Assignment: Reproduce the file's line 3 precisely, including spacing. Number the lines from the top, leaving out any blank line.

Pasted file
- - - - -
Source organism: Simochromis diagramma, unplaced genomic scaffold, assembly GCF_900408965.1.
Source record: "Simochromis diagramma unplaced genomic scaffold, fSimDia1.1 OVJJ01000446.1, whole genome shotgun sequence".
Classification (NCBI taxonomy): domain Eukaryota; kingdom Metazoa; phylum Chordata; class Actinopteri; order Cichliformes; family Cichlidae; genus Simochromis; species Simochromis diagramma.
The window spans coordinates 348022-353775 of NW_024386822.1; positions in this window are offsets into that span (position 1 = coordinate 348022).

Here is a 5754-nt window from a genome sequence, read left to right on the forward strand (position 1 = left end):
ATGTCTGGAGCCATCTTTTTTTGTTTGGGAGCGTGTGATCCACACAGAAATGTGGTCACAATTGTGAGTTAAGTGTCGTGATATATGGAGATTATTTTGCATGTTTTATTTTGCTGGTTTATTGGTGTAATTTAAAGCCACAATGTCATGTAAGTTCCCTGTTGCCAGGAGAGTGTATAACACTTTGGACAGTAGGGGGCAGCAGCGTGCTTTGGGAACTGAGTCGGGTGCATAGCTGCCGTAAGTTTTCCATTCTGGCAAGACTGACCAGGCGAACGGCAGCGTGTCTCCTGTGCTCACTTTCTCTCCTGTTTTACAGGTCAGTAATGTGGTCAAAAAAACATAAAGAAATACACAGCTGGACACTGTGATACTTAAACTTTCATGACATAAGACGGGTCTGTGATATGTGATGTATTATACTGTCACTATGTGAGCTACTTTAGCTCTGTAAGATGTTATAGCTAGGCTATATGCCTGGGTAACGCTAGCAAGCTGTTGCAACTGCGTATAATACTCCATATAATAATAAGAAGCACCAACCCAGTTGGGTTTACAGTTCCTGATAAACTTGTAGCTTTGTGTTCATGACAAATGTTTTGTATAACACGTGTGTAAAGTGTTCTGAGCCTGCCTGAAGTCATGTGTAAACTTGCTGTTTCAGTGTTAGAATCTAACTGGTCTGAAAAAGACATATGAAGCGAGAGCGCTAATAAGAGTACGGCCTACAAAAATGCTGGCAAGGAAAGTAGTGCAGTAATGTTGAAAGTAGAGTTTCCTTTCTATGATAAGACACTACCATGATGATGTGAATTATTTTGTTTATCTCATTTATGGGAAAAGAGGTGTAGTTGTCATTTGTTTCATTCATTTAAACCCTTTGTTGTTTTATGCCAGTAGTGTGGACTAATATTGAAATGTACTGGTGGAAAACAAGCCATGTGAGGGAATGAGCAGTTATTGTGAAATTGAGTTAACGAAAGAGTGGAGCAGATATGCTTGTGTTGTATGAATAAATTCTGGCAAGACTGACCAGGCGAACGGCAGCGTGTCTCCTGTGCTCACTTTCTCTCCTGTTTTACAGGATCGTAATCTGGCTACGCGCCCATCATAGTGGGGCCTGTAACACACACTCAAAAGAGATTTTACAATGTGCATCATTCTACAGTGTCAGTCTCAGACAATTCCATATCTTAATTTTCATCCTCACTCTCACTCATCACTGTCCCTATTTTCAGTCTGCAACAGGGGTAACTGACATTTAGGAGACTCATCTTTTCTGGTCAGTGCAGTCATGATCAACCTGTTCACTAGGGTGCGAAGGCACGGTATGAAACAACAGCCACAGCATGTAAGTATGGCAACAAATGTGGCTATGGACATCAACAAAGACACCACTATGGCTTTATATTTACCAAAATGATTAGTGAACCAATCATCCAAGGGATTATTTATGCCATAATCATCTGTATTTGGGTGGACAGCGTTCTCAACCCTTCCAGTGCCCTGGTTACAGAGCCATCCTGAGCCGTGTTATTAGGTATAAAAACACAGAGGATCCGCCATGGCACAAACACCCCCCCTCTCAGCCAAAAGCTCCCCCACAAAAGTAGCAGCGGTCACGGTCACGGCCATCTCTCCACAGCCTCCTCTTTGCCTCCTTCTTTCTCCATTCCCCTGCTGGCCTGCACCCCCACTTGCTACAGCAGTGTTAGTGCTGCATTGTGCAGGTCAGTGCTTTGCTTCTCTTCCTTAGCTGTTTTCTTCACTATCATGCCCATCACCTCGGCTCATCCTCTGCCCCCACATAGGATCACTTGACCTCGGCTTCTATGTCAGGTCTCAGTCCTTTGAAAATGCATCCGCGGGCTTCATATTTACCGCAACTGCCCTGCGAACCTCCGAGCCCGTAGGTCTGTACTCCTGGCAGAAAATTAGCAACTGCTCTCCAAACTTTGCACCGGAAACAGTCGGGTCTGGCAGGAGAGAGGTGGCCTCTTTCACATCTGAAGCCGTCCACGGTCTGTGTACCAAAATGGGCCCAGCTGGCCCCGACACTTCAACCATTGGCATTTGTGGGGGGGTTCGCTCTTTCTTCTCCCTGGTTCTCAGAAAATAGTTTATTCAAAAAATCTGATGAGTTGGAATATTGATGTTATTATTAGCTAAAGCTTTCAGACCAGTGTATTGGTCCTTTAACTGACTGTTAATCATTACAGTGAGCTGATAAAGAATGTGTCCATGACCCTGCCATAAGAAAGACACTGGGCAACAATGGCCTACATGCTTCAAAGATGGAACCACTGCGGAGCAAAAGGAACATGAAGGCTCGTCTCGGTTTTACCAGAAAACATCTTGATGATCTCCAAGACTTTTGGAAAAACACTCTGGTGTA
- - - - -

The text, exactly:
Classification (NCBI taxonomy): domain Eukaryota; kingdom Metazoa; phylum Chordata; class Actinopteri; order Cichliformes; family Cichlidae; genus Simochromis; species Simochromis diagramma.